PAUPANEKIS (Papanekis, Paupanakiss, Paupanikas, Paupaunakis), EDWARD, Swampy Cree, HBC employee, interpreter, schoolteacher, and Methodist missionary; b. 20 April 1840 in Norway House (Man.), youngest son of William Papanekis and Ann (Hannah) Oo-tas-a-mus; m. 6 Oct. 1863 Margaret Stevenson (d. 1927) in Rossville (Man.), and they had two sons and five daughters; d. 26 July 1911 in Warrens Landing (Man.).
Edward Paupanekis’s father, known for some time as Papathekis, was a Swampy Cree hunter, originally part of the Home Guard (hunters who traded with the Hudson’s Bay Company and lived near its posts) at York Factory. He had moved inland to the vicinity of Norway House as early as 1813 and by the summer of 1840 he was a leading hunter there. That same summer James Evans* established a Methodist mission at Norway House and within two years Papathekis, known by then as William Papanekis, his wife, Ann, and their nine children were baptized. After settling his family at the nearby mission community of Rossville, William became a leader in the church there, as did several of his children, but Edward was slow to answer the call. Tall and strongly built like his father and brothers, he was fluent in English, which made him a likely prospect for work with the Hudson’s Bay Company. He was employed as a labourer from 1861 to 1863, as a runner and midman from 1867 to 1871, and as a runner from 1873 to 1875.
Paupanekis worked on the York boats during the summer and travelled to the native camps in the winter, either taking out supplies or bringing in furs, although in January 1865 he almost turned back from one such journey because “he got into a row at the Village [Rossville] with one of the free traders.” While working for the HBC he also acquired a liking for whisky, which neither his marriage in 1863 nor the death of his eldest child in 1865 eliminated. A turning-point came in 1873 when, under the influence of alcohol, he created a ruckus at the home of the Reverend Egerton Ryerson Young*, the Methodist missionary at Rossville. Young began to work more closely with Paupanekis, who subsequently felt deep remorse for what he had done. In the words of Young’s wife, Elizabeth, “Soon the blessed truth reached his heart and it was Mr. Youngs joy to see him a humble Suppliant at the Cross.”
In 1874 another turning-point occurred when the Reverend John Semmens* arrived in Norway House on his way to establish a mission at Nelson House. Paupanekis agreed to act as his interpreter and schoolteacher, but did not join him until March 1875 because of his obligation to the HBC. According to Semmens, who spoke no Cree, it was when Paupanekis arrived with his family that the “evangelistic effort began in dead earnest.” Semmens was transferred to Berens River in 1876. Since no ordained missionary was available to replace him, Paupanekis stayed on at Nelson House as a lay missionary until about 1880. Then he returned to Norway House, where he was the local preacher for eight years. His long service and the shortage of ordained men for the northern missions were factors which influenced the Winnipeg district of the Methodist Church of Canada to recommend in 1889 that he be accepted on probation for the ministry. The first Cree from a northern Manitoba community to be so honoured, Paupanekis received special ordination at Grace Church, Winnipeg, on 23 June 1889 during the annual meeting of the Manitoba and North-West Conference. Thereafter, he served from 1889 to 1895 at Oxford House, from 1895 to 1903 at Cross Lake, and from 1903 to 1911 at Norway House.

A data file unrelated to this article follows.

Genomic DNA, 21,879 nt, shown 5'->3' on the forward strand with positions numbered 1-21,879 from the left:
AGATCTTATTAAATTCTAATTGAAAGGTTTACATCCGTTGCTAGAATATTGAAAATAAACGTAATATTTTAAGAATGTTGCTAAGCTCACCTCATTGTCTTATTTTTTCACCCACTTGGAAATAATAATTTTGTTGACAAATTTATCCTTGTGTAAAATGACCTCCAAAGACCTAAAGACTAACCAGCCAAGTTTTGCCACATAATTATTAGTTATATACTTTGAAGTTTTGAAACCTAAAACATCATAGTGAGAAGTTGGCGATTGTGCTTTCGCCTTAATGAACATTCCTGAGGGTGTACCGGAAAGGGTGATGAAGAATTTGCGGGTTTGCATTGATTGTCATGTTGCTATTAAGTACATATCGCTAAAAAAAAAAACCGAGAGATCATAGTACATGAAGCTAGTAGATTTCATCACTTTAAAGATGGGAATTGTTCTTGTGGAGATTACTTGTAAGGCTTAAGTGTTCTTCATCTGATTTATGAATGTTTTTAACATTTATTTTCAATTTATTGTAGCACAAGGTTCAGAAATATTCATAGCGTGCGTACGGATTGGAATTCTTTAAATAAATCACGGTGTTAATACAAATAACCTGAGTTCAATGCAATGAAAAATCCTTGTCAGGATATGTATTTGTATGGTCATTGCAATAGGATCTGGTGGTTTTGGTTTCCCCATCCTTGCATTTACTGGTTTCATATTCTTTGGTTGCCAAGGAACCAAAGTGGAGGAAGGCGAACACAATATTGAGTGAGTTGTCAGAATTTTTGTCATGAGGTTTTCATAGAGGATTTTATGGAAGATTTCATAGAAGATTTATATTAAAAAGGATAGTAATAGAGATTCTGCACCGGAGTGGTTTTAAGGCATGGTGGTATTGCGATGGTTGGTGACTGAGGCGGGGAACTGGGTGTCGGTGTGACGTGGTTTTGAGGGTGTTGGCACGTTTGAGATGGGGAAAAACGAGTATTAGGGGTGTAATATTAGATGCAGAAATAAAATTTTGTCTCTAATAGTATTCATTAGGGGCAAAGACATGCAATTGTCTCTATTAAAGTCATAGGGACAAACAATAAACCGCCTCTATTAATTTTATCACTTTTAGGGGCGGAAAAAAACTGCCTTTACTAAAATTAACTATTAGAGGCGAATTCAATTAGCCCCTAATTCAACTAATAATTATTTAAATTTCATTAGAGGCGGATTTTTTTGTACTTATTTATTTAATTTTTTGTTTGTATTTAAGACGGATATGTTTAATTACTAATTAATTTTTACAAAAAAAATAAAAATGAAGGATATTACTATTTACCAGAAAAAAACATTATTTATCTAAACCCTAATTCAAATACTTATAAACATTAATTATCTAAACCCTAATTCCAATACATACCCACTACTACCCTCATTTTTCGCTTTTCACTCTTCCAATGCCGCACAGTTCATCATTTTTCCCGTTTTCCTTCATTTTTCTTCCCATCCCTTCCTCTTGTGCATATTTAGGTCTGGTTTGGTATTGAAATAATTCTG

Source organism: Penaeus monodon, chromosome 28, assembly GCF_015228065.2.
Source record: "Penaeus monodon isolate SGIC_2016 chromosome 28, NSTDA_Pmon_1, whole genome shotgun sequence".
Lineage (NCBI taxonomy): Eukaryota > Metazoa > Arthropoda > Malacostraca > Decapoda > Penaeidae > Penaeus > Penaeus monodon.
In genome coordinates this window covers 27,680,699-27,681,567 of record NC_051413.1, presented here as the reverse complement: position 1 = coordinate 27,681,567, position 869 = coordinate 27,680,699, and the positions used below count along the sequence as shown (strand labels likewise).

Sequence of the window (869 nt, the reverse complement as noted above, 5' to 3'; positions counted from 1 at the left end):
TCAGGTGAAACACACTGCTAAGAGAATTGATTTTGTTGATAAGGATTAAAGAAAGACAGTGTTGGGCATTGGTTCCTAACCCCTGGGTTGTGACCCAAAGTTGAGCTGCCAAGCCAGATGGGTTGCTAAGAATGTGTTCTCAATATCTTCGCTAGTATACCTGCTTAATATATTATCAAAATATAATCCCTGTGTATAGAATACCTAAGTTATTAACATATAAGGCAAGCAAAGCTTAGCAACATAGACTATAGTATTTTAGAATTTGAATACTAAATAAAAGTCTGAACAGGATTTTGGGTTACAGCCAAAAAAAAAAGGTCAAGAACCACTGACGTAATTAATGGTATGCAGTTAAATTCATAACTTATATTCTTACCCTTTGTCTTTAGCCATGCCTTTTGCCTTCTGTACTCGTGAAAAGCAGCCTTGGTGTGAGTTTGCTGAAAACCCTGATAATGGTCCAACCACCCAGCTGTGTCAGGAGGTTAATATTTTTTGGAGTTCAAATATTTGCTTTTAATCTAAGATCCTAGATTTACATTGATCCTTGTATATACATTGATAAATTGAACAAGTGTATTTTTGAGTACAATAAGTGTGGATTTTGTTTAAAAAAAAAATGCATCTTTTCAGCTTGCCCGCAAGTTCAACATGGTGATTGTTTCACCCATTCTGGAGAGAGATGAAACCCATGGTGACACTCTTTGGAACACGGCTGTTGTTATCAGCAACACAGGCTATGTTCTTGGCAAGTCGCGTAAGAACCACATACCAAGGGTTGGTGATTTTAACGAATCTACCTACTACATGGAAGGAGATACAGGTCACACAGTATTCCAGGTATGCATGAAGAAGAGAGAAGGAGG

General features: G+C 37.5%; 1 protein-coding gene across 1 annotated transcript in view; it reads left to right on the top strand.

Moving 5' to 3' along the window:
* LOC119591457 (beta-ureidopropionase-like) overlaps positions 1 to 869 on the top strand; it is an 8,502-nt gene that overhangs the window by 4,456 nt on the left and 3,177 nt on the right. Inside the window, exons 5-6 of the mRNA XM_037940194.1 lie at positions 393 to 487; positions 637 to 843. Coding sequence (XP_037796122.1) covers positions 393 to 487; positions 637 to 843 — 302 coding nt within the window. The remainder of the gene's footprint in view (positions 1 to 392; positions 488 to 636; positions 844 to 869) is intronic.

Some idea of his character can be gleaned from the memories of those who knew him. In 1904, when Paupanekis was well up in years, the Reverend John Chantler McDougall, describing his remarkable stamina, wrote, “Brother Papanakis is keenly alive; paddle and muscle, nerve and eye are all alert, and thus we fly across the open water of the inland lake.” Semmens said that he was “highly respected by all who knew him. He had a fair knowledge of the word of God and was gifted with the ability to express his ideas in a clear and convincing manner.” The Reverend Joseph Jones described him as a “perfect Christian gentleman . . . an outstanding eloquent preacher.” The source of that eloquence, indeed the heart of his ministry, was perhaps best summed up in an obituary, which noted his “intense desire for the uplift of his own people . . . and his unbounded faith in the possibilities of them through the saving power of the Gospel of Christ, augmented by education and a fair chance to make their way in life.”
Hudson’s Bay Company Cemetery (Norway House, Man.), Tombstone inscriptions (transcribed by the contributor, 17 May 1987). NA, RG 15, DII, 8, 1580. PAM, GR 1212; HBCA, B.154/a/66; B.239/u/2, 3. Private arch., J. S. H. Brown (Winnipeg), Biog. file, Edward Paupanekis and family; Kenneth Paupanekis (Winnipeg), Paupanekis family bible. UCC, Manitoba and Northwestern Ontario Conference Arch. (Winnipeg), Biog. file, Edward Paupanikis; Methodist Church, Winnipeg District, minutes, 12 June 1889. Manitoba Sun (Winnipeg), 22 June 1889. Manitoba Weekly Free Press (Winnipeg), 27 June 1889. Methodist Church (Canada, Newfoundland, Bermuda), Manitoba Conference, Minutes (Toronto), 1912. Missionary Bull. (Toronto), 3 (1905–7): 87–94. E. R. Young, By canoe and dog-train among the Cree and Salteaux Indians, intro. M. G. Pearse (London, 1890).